Yesterday, the US Commodity Futures Trading Commission's (CFTC) Division of Swap Dealer and Intermediary Oversight, and Division of Clearing and Risk (together, the Divisions) jointly issued (1) new no-action relief and advisory guidance on the requirements of Rule 1.56 for separate accounts; and (2) an extension of time for existing no-action relief of Rule 39.13(g)(8)(iii) concerning futures commission merchant (FCM) margining practices for customers with separate cleared derivatives accounts. Staff Letter 20-28 supplements past relief and advisory guidance previously announced in Staff Letter 19-17 (July 10, 2019) and the Division directors' Statement Concerning the Treatment of Separate Accounts of the Same Beneficial Owner (September 13, 2019).
Letter 20-28 is the latest chapter in CFTC oversight of FCMs that goes back over six years, when the Joint Audit Committee (JAC) issued JAC Alert 14-03 (May 21, 2014) that reminded FCMs that "all accounts of the same beneficial owner within the same regulatory account classification . . . should be combined for margin purposes."
To learn more about this topic, including best practices for demonstrating compliance, see Steptoe's Margin Treatment of Separate Accounts: Complying with Regulatory Requirements.
Below are eight key takeaways from Letter 20-28:
1. The Divisions granted Rule 1.56 no-action relief for six months – until March 31, 2021.
Letter 19-17 did not provide per se no-action relief from Rule 1.56, which has been in place for decades and prevents an FCM from representing that it will limit or guarantee against customer loss. Rather, Letter 19-17 merely served as an advisory for this regulation, confirming what Rule 1.56 requires of FCMs. Further, the Division directors' statement told derivatives clearing organizations (DCOs), FCMs, and their customers that registrants were expected to come into compliance with Rule 1.56 no later than September 15, 2020, and that the Divisions "will not be extending this timeline at any point."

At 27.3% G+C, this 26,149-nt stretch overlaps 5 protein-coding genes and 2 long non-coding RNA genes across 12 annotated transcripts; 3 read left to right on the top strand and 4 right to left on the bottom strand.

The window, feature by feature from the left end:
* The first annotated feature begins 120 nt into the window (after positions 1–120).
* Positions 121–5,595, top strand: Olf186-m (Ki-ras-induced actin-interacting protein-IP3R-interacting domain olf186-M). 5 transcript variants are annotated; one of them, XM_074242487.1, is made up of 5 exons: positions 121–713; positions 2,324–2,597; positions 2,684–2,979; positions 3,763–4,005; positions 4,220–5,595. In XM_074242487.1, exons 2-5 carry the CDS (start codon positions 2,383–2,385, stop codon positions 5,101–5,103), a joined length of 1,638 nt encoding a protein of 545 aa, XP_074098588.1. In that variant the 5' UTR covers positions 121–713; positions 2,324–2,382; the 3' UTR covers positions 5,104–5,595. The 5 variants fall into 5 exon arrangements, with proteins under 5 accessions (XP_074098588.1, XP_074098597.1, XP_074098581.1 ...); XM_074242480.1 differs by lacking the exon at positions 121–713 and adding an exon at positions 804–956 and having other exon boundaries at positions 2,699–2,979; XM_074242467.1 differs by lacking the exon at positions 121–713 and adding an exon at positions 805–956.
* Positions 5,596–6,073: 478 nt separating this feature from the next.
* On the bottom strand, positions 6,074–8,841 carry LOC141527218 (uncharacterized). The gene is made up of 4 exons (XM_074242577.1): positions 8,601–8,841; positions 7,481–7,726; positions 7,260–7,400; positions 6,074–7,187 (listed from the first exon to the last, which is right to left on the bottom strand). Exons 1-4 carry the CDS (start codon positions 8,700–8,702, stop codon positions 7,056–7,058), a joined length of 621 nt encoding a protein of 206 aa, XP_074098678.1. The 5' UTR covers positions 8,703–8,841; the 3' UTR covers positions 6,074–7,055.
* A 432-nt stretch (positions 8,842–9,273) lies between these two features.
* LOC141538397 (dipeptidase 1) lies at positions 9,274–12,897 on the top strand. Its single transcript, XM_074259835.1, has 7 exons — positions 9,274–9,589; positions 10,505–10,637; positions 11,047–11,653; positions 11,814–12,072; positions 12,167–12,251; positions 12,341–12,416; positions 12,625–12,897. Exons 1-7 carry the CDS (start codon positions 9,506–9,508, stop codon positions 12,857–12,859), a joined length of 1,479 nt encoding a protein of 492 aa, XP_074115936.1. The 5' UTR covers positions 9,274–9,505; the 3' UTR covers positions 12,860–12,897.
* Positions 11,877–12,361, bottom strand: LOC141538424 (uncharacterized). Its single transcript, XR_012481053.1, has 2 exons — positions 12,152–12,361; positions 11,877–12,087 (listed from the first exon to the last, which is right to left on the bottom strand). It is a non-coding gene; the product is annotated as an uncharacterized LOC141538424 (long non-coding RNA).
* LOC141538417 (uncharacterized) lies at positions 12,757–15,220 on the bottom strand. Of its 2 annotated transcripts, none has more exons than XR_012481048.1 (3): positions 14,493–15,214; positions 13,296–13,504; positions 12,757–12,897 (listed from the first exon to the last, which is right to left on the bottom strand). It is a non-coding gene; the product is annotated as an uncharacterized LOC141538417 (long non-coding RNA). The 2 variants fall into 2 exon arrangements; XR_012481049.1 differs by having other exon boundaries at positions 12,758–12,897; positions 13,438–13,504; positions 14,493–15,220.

However, Letter 20-28 provides specific relief for FCMs with customer agreements not yet in compliance with Rule 1.56. Letter 20-28 cites both the "extraordinary difficulties created by the COVID-19 Pandemic" and "consequent difficulties FCMs may have encountered" as reasons for the granting of the relief until March 31, 2021.
2. Market participants must review and revise customer agreements before March 31, 2021, or risk an enforcement proceeding.
Letter 20-28 reinforces the prospect that the JAC and the Divisions may begin examining for compliance with Rule 1.56 next year and could not be clearer about the risks of noncompliance with Rule 1.56: "any cases where either of the Divisions learns or finds that an FCM is not in compliance with Regulation 1.56 will be referred to the Division of Enforcement." Even if there is a change in CFTC leadership in the future, the probability that the Divisions will grant further extensions appears low. Accordingly, while some FCMs have done sample size reviews of customer clearing agreements, market participants should begin reviewing all agreements now to minimize possible future compliance liability.
The Divisions make clear in Letter 20-28 that "[t]here is no specific or express language that must be contained in customer agreements . . . ." Industry groups like the Futures Industry Association (FIA) and the Securities Industry and Financial Markets Association’s Asset Management Group have developed sample contractual provisions for standardized language for clearing agreements where an FCM has separate accounts of the same beneficial owner.
3. The Divisions will consider and might credit legal analysis from FCM outside counsel.
In cases where customer agreements retain provisions that remain ambiguous with respect to Rule 1.56 compliance, the Divisions encourage FCMs to mitigate legal risk by, among other things, obtaining legal opinions or "well-reasoned" memorandum(a) from outside counsel confirming the customer agreements do not violate Rule 1.56.